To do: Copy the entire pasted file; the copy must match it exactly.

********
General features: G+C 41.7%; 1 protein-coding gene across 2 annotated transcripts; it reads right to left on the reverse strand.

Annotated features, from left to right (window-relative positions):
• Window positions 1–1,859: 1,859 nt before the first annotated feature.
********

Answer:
General features: G+C 41.7%; 1 protein-coding gene across 2 annotated transcripts; it reads right to left on the reverse strand.

Annotated features, from left to right (window-relative positions):
• Window positions 1–1,859: 1,859 nt before the first annotated feature.